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尊贵的内政部长三木根的诡异行为

作者:翁少华。是一名博学者。他在1950年是在新加坡政治部任职;1960年任职贪污调查局局长;1971年到1974年担任内部安全局局长。

链接网址:翁少华个人博客:Singapore Recalcitrant’,

转载自:http://theindependent.sg/the-bizarre-behaviour-of-the-honourable-home-affairs-minister-k-shanmugam/

当新加坡人民为了警方人员在处理一名14岁中学生林俊辉涉嫌非礼,导致他跳楼自杀的事件感到愤满和激动时,尊敬的内政部长三木根却采取诡异噤声的态度。对于三木根部长这样的态度,引用“尼禄在罗马燃烧着”这句具有诗意的名言来形容是恰当不过的了。

三木根部长在过去是一名出名爱说话的人,特别是在(人们)残酷虐待猫儿的事件上特别显得仗义。这是不是说明了他視人民如草芥。他把一个人的生命视为比一只猫儿还不如的看法。

一条年轻的生命已经被断送了。这可能是归于警方对他创伤经验的手上。正当新加坡人民质疑警方人员使用过去的手法处理青少年事件和等待警方为此事件给予的答复时,尊贵的三木根部长却采取了诡异的沉默态度是不符合逻辑和令人难于置信的。他是不是对新加坡正义社会发出巨大呼声充耳不闻。

社会大众理所当然是要知道警方在审讯过程中使用的手段和(林俊辉)自身的悲剧。警察部门是在他的管辖下。在这起(林俊辉跳楼自杀)事件上他又有不可推卸的责任给予公正不阿的说法。

在另一方面,警方似乎采取了拖延策略以检讨他们处理审讯青少年的过时程序。事实上他们是自己错误的坐在火山口上。因为这可能将会有另一起悲剧产生。

他们怎么可能不明白为这起刻不容缓的事件找到最快的解决方案的重要性呢?他们似乎在等待自己的尊贵的部长给予的指示。部长的这个指示却是迟迟未下来。所以引用“尼禄在罗马燃烧着”来形容目前(警方面对)的情况是在恰当不过了。

李显龙总理一直在自我夸耀是一个快速和具有高效率的公务员。这是令人感到兴趣要看,他将会对警方的缓慢检讨有关审讯青少年的程序和三木根部长在这起致命性的事件所给予的意见的魅力!

教育部也无法逃脱社会对他们的告诫。他们无法远离这些可耻事情的发生。在学校的校长室里,他们是否知道自己的玩忽职守行为,他们难道不需要检讨有关移交一名青少年(林俊辉)给警方警方进行调查过程中减轻对这名青少年所造成的压力吗?

林俊辉是在饥饿状态和玩忽职守的原则被忽略下发生的悲剧。学校对林俊辉的父亲要求知道孩子的自杀原因采取拖延的态度是无法接受的。他的父亲是在隔天才接到学校的回电。

The bizarre behaviour of the Honourable Home Affairs Minister K Shanmugam

By: Yoong Siew Wah

“Nero fiddled while Rome burned”. This famous quote could not be more poetic in portraying the bizarre reticence of the Honourable Home Affairs Minister K. Shanmugam when the whole of Singapore is agitated and livid over the questionable tactics of the police in the handling of the case of a 14-year-old student Benjamin Lim which resulted in his tragic suicide.

Minister K. Shanmugam is known to be very loquacious at other times especially in his crusade against the cruelty of cats. Does this mean that a human life is less worthy than a cat in his lofty views? Just like the Chinese saying: To treat the people like grass.(視人民如草芥).

A young life has been cut short which could be attributed to his traumatised experience at the hand of the police. While Singaporeans are questioning the antiquated police procedure in dealing with a minor and are waiting for a decent answer from the police, it is beyond logic and belief that the Honourable Minister K. Shanmugam could be turning a deaf ear to all these deafening rumblings by Singaporeans for social justice.

The public would certainly like to know what he has to say about the questionable police and the tragic suicide of the minor. The police department comes under his control and it is incumbent upon him to give his unbiased views on the issue.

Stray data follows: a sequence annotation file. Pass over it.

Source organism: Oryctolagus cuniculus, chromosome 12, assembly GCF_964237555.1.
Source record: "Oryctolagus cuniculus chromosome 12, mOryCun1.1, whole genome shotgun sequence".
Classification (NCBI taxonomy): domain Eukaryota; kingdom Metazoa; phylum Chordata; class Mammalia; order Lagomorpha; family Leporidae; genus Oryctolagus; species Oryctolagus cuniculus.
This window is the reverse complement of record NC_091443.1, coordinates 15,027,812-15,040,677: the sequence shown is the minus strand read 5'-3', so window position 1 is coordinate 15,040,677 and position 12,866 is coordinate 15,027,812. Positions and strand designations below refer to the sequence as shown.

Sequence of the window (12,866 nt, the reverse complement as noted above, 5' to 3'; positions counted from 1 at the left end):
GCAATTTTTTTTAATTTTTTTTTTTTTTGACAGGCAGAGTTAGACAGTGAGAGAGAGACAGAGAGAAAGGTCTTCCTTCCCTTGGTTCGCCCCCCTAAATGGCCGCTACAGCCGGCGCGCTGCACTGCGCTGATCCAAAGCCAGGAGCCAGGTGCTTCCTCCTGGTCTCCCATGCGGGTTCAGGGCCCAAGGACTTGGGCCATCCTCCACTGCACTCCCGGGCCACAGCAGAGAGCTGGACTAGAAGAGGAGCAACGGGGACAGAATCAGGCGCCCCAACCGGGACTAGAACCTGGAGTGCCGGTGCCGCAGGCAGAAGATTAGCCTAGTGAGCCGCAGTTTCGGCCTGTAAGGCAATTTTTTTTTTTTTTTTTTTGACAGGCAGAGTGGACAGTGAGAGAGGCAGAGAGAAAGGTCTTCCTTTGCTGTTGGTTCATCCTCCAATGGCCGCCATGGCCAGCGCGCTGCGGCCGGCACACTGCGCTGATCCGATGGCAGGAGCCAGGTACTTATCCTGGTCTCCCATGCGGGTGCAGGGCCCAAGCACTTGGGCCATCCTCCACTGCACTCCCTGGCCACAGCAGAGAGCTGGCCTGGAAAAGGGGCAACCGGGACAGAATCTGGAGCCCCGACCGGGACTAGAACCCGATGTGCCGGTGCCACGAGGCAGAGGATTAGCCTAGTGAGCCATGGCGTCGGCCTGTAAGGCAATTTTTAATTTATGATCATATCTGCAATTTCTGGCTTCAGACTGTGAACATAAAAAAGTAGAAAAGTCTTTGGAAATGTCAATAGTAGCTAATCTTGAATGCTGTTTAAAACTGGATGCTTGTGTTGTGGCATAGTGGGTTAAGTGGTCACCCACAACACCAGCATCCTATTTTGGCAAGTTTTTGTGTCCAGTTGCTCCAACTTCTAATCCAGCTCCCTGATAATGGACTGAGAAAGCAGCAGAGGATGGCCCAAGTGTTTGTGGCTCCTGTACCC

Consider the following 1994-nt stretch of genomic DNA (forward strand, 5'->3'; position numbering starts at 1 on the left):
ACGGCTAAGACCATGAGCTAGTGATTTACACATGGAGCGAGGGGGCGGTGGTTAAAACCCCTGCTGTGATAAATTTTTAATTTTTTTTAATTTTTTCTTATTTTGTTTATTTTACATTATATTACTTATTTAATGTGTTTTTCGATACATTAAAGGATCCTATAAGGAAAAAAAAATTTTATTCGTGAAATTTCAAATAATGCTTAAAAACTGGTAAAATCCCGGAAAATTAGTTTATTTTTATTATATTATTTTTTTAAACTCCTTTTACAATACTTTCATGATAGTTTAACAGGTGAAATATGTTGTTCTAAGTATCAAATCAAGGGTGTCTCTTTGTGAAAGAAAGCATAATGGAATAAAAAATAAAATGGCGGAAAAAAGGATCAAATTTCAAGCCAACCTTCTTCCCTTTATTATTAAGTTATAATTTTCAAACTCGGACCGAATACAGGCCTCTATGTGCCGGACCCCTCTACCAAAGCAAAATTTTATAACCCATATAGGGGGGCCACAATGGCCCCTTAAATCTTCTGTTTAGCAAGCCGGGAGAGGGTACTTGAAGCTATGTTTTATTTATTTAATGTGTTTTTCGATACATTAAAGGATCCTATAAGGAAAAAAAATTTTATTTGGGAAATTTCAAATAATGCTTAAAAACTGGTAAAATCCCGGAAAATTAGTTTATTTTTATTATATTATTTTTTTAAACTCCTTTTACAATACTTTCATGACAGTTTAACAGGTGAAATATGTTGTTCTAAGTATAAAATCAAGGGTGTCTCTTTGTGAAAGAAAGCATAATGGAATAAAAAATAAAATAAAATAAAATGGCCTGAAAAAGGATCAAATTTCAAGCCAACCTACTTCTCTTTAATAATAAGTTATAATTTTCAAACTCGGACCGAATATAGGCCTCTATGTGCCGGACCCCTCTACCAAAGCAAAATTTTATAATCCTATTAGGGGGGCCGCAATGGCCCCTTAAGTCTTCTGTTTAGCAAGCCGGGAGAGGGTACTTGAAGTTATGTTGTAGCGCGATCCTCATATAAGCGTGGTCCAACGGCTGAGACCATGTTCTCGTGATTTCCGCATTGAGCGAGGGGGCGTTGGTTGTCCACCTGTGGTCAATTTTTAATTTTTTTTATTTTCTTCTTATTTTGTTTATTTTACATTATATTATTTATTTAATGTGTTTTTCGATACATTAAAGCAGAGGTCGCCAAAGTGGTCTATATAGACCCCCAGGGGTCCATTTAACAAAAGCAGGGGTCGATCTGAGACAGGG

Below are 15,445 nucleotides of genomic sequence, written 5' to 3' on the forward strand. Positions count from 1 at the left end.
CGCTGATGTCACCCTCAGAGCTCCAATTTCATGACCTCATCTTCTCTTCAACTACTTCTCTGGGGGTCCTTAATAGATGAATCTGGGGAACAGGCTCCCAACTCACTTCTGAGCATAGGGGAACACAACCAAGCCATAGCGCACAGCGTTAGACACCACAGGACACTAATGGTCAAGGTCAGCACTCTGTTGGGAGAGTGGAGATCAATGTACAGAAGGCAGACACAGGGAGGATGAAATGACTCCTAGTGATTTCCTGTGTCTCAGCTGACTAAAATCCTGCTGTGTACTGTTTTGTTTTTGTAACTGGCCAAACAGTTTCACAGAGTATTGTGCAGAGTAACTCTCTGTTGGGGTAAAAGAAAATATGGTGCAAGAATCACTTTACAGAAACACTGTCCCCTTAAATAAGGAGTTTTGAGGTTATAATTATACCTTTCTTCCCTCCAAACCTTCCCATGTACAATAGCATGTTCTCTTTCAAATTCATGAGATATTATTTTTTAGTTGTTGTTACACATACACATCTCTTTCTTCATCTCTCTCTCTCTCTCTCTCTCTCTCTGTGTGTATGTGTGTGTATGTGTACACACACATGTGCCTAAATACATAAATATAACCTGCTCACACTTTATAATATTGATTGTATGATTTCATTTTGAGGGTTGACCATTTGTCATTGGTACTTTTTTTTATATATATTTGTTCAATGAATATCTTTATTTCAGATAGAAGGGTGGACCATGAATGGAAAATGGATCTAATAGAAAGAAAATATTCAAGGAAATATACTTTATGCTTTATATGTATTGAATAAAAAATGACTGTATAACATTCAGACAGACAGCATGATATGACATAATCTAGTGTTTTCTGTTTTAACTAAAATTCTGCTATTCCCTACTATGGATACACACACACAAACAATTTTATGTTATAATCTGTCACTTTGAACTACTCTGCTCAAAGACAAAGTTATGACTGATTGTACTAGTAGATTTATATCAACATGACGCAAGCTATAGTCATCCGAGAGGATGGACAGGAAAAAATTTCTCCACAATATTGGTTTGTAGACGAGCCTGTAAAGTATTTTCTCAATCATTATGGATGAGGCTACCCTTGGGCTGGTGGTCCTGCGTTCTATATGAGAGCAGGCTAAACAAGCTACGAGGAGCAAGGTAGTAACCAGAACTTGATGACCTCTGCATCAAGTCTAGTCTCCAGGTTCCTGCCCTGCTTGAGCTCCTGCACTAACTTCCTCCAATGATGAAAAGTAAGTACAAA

On the other hand the police seem to be dragging their feel in the long overdue review of their antiquated procedure in dealing with minors. While they are sitting on their arses wrangling among themselves, there may be another tragedy waiting to happen.

How can they be impressed of the urgency of finding a quick solution to the problem? They seem to be waiting for a cue from their Honourable Minister which is taking a long time to come. So the opening quote of “Nero fiddled while Rome burned” is not misplaced.

PM Lee Hsien Loong has prided himself on a prompt and efficient civil service. It would be interesting to hear what he has to say on both the police tardiness in reviewing their procedure and the funkiness of Minister K. Shanmugam in giving his views on such a grave matter.

The Minister for Education could also not escape the admonishment of the public for staying aloof of all these discreditable happenings. Did he not find something remiss in the conduct of the principal of the school and should not there be a review of the procedure in the handing over of a minor to the police for investigation making it less stressful to the minor?

Benjamin Lim was in a state of starvation and the principal would be remiss in not noticing it. And his tardiness in responding to the minor’s father who called him after his son’s suicide cannot be condoned. He returned the call only the next day.


Republished from Mr Yoong’s blog ‘Singapore Recalcitrant’.

The erudite Mr Yoong was the Director of Singapore’s Internal Security Department (ISD) from 1971 to 1974. He was Director of the Corrupt Practices Investigation Bureau (CPIB) in the 1960s, and had a distinguished career in the Singapore Special Branch in the 1950s.

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